The biggest question for INCB39110 is whether Incyte decides to partner the drug or wait until it has a large phase II data set. In line with the strategy for its JAK1/2 drugs, Incyte might split indications between INCB39110 and a backup JAK1 inhibitor INCB47986. As a benchmark, Abbvie paid Galapagos $150M upfront and has an option to in-license the program after phase IIb (will trigger a $200M payment).
Synta (-45.6% in 2013)
Synta (SNTA) had a negative 2013 due to disappointing results from a phase II study evaluating ganetespib (Hsp90 inhibitor) in lung cancer. Preliminary data from this trial (GALAXY-1 trial) were the basis for the 2013 initiation of phase III in a subset of NSCLC patients with “chemo-sensitive” disease. As the phase II data set matured throughout 2013, the survival benefit diminished to a point where it was not statistically significant. The company blames this deterioration on “geographical differences” and shows that excluding patients from Russia and Ukraine yields a statistically significant survival benefit.
Phase II trials are often used to identify patient subgroups (even retrospectively) who will benefit from a given drug. The problem with Synta’s strategy is that it involves too much data mining, relying on 2 subset analyses in order to reach statistical significance. As a result, probability of success is lower than what I originally thought.
Synta reported updated results for ganetespib in patients with HER2+ or triple-negative breast cancer (ENCHANT study). The drug led to objective responses in 3 of 4 (75%) HER2+ patients and in 2 of 11 (18%) patients with triple negative patients. Although these results show ganetespib has clear activity in breast cancer, the small sample size and the fact patients had not been treated with anti-cancer agents in the advanced stage/metastatic setting make it hard to assess the drug’s potential. In any case, it does not appear potent enough for as monotherapy for unselected patients.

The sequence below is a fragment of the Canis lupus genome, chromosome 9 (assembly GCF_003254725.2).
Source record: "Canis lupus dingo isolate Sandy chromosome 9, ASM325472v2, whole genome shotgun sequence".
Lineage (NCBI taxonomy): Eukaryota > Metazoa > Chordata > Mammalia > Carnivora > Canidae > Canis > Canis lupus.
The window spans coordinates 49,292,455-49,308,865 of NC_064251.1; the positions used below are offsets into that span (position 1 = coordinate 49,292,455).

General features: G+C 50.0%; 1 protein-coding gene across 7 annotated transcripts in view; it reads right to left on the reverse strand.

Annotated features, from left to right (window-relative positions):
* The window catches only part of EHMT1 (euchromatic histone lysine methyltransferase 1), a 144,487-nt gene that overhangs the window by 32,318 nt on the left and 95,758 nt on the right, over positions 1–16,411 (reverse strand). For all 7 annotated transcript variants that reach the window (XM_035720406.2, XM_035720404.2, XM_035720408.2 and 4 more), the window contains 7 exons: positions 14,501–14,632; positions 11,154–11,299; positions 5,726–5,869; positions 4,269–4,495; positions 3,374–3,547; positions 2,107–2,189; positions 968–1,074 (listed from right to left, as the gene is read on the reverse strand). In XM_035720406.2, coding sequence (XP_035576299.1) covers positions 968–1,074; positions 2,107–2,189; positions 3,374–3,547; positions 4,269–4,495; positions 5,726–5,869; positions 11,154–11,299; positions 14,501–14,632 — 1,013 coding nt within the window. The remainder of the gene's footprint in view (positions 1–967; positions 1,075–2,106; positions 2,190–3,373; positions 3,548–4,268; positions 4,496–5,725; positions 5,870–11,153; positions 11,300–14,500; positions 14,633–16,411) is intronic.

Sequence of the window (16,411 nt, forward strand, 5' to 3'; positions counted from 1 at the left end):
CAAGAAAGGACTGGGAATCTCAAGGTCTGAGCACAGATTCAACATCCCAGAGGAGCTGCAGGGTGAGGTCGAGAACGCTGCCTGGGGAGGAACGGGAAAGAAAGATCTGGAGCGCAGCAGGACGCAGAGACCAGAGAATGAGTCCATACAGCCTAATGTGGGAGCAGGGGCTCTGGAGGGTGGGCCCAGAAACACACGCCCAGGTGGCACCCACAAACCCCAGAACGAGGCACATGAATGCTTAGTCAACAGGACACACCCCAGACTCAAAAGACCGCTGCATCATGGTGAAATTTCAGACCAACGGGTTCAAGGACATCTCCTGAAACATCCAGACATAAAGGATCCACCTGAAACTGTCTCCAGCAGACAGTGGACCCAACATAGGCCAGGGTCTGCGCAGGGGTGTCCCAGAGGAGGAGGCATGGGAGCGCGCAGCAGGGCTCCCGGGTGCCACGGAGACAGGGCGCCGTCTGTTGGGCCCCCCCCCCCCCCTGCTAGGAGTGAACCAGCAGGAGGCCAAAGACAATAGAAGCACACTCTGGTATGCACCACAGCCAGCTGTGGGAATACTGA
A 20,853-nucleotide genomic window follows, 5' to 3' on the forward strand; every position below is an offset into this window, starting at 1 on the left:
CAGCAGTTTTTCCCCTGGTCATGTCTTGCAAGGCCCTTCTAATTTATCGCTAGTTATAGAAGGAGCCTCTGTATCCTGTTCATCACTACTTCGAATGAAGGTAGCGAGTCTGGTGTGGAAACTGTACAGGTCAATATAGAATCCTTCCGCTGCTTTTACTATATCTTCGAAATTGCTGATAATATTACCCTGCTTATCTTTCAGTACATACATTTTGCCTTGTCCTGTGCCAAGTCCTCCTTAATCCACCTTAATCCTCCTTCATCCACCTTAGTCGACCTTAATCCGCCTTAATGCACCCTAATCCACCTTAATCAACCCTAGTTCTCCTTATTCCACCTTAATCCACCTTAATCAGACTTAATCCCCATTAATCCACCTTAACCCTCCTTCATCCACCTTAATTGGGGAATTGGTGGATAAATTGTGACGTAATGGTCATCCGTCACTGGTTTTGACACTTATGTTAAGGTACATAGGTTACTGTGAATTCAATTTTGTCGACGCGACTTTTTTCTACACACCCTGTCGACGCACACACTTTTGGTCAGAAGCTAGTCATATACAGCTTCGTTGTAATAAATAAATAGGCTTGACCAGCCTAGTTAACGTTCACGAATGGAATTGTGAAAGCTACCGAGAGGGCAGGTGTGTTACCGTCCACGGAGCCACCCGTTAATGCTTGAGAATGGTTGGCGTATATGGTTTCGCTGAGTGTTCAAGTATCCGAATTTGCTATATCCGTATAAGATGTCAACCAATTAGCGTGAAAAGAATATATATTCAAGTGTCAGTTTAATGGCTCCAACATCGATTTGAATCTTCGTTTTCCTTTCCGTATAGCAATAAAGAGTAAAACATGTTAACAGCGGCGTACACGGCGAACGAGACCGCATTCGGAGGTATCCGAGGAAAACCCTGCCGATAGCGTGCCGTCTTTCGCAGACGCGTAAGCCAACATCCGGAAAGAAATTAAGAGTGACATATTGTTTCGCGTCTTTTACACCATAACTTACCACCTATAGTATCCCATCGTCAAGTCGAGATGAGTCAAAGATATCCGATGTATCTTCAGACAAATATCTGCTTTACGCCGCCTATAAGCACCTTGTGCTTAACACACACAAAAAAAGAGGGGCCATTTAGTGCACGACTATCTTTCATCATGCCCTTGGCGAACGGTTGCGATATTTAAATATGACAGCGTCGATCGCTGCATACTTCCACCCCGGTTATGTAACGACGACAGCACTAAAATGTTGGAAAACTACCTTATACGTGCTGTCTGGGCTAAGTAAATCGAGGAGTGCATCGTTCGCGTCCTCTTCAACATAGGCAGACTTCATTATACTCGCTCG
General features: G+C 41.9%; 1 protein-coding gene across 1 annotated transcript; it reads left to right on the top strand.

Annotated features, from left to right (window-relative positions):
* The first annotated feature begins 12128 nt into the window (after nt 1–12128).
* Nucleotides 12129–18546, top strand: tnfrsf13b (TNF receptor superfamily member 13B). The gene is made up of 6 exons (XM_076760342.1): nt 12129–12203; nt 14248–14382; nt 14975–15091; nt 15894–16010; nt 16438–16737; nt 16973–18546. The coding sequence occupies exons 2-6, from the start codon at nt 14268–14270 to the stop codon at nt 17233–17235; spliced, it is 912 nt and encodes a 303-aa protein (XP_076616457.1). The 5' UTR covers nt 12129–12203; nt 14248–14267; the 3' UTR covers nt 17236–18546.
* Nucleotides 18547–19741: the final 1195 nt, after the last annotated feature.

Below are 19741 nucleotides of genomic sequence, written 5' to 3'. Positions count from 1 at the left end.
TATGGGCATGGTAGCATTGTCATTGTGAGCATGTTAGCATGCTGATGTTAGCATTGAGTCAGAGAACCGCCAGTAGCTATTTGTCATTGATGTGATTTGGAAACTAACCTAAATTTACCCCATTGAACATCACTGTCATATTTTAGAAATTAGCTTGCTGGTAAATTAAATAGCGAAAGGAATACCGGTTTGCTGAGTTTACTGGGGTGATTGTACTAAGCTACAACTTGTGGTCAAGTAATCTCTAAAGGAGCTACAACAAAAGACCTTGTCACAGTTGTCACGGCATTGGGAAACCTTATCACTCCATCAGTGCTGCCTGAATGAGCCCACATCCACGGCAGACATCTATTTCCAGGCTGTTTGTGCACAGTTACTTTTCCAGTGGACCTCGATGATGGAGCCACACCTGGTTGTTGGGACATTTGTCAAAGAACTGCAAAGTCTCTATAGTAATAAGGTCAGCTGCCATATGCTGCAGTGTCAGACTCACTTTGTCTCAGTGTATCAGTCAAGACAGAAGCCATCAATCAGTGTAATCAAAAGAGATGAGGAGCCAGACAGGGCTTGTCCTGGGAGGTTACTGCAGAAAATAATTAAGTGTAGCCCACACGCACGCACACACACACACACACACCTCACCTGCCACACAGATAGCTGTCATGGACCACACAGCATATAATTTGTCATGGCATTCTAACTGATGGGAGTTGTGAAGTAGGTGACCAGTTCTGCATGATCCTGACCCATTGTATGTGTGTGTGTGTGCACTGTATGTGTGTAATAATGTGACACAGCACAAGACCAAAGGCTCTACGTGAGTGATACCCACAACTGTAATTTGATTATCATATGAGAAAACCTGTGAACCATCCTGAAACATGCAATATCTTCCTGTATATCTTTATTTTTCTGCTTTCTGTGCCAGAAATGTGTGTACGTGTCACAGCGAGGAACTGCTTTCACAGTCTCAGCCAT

Synta is expected to provide updates from GALAXI-1 and ENCHANT-1 studies. Of the 2, only ENCHANT-1 is expected to have meaningful updates with new patients. The company will likely increase the size of GALAXY-2 and may conduct the first interim analysis during 2014.
Synta will also outline its strategy for breast cancer although it has stated in the past it would wait for a partner to pursue a registration program. The company has been mentioning a potential geographic deal (ex. US or Asia rights) for more than 2 years, so expectations on that front are low as well.
Ganetespib is being evaluated in over 10 additional clinical studies, most of which are investigator-sponsored trials. The most intriguing are 2 trials evaluating ganetespib as a single agent or in combination with Xalkori in ALK+ NSCLC. Hsp90 inhibitors, including ganetespib, have clear activity in this patient subgroup, but they are probably not potent enough to be pursued as monotherapy. The 2 ganetespib studies were initiated in April 2012, so both should have a reasonable amount of patients in 2014. Synta’s decision not to pursue ganetespib as monotherapy in ALK+ NSCLC, implies the drug is not potent enough on its own. Nevertheless, a 15-20% response rate coupled with positive signs in combination with Xalkori should be enough to justify a combination phase III.
In summary, I still view ganetespib as a promising drug but its activity is limited to a small minority of patients. In some cases, the activity can be explained by a specific Hsp90-addicted mutation whereas in other cases the effect cannot be attributed to a specific factor. Therefore, Synta’s strategy should shift to molecularly-defined niches, where ganetespib is added to mutation-specific inhibitors. These niches include some of the rare mutations in NSCLC (ALK, ROS, RET, TrkA etc.) where there is a strong rationale for Hsp90 inhibition as well as clinical or preclinical proof of concept. Each of these mutations are rare but have a cumulative prevalence of ~10% of cases.